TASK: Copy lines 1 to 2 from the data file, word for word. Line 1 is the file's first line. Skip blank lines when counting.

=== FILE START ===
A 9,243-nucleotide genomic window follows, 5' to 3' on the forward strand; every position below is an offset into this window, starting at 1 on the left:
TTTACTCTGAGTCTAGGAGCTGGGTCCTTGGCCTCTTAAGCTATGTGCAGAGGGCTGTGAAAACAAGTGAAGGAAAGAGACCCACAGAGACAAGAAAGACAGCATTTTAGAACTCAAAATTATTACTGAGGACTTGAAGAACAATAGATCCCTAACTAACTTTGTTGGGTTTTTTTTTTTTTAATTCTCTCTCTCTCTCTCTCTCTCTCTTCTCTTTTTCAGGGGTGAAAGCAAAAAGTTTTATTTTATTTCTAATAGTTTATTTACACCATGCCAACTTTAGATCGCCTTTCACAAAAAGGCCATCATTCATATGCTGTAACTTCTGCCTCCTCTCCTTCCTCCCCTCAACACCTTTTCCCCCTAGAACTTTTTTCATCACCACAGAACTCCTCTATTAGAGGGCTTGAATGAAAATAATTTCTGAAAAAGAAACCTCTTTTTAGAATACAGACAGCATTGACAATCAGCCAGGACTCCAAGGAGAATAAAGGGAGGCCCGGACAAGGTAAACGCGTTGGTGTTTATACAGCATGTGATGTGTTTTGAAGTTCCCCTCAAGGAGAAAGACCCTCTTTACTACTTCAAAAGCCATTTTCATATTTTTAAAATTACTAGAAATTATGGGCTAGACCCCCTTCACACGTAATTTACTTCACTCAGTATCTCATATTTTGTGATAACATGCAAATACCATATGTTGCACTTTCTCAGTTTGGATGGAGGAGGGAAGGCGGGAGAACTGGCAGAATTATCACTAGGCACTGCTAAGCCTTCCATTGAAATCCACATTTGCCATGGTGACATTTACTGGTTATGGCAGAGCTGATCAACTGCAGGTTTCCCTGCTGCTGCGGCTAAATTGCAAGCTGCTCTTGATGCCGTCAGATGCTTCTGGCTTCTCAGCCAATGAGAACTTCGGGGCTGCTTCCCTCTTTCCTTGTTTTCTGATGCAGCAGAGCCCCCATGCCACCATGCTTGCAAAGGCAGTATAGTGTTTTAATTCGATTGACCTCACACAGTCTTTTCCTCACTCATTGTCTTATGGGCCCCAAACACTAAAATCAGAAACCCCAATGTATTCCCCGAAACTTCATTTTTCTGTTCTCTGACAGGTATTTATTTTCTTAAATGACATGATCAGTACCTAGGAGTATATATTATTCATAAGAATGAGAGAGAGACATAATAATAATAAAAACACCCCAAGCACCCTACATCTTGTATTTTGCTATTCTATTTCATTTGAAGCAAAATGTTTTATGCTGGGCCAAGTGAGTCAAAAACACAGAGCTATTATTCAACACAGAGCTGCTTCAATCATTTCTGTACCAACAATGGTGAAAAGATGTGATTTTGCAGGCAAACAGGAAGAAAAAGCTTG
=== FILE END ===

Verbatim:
A 9,243-nucleotide genomic window follows, 5' to 3' on the forward strand; every position below is an offset into this window, starting at 1 on the left:
TTTACTCTGAGTCTAGGAGCTGGGTCCTTGGCCTCTTAAGCTATGTGCAGAGGGCTGTGAAAACAAGTGAAGGAAAGAGACCCACAGAGACAAGAAAGACAGCATTTTAGAACTCAAAATTATTACTGAGGACTTGAAGAACAATAGATCCCTAACTAACTTTGTTGGGTTTTTTTTTTTTTAATTCTCTCTCTCTCTCTCTCTCTCTCTTCTCTTTTTCAGGGGTGAAAGCAAAAAGTTTTATTTTATTTCTAATAGTTTATTTACACCATGCCAACTTTAGATCGCCTTTCACAAAAAGGCCATCATTCATATGCTGTAACTTCTGCCTCCTCTCCTTCCTCCCCTCAACACCTTTTCCCCCTAGAACTTTTTTCATCACCACAGAACTCCTCTATTAGAGGGCTTGAATGAAAATAATTTCTGAAAAAGAAACCTCTTTTTAGAATACAGACAGCATTGACAATCAGCCAGGACTCCAAGGAGAATAAAGGGAGGCCCGGACAAGGTAAACGCGTTGGTGTTTATACAGCATGTGATGTGTTTTGAAGTTCCCCTCAAGGAGAAAGACCCTCTTTACTACTTCAAAAGCCATTTTCATATTTTTAAAATTACTAGAAATTATGGGCTAGACCCCCTTCACACGTAATTTACTTCACTCAGTATCTCATATTTTGTGATAACATGCAAATACCATATGTTGCACTTTCTCAGTTTGGATGGAGGAGGGAAGGCGGGAGAACTGGCAGAATTATCACTAGGCACTGCTAAGCCTTCCATTGAAATCCACATTTGCCATGGTGACATTTACTGGTTATGGCAGAGCTGATCAACTGCAGGTTTCCCTGCTGCTGCGGCTAAATTGCAAGCTGCTCTTGATGCCGTCAGATGCTTCTGGCTTCTCAGCCAATGAGAACTTCGGGGCTGCTTCCCTCTTTCCTTGTTTTCTGATGCAGCAGAGCCCCCATGCCACCATGCTTGCAAAGGCAGTATAGTGTTTTAATTCGATTGACCTCACACAGTCTTTTCCTCACTCATTGTCTTATGGGCCCCAAACACTAAAATCAGAAACCCCAATGTATTCCCCGAAACTTCATTTTTCTGTTCTCTGACAGGTATTTATTTTCTTAAATGACATGATCAGTACCTAGGAGTATATATTATTCATAAGAATGAGAGAGAGACATAATAATAATAAAAACACCCCAAGCACCCTACATCTTGTATTTTGCTATTCTATTTCATTTGAAGCAAAATGTTTTATGCTGGGCCAAGTGAGTCAAAAACACAGAGCTATTATTCAACACAGAGCTGCTTCAATCATTTCTGTACCAACAATGGTGAAAAGATGTGATTTTGCAGGCAAACAGGAAGAAAAAGCTTG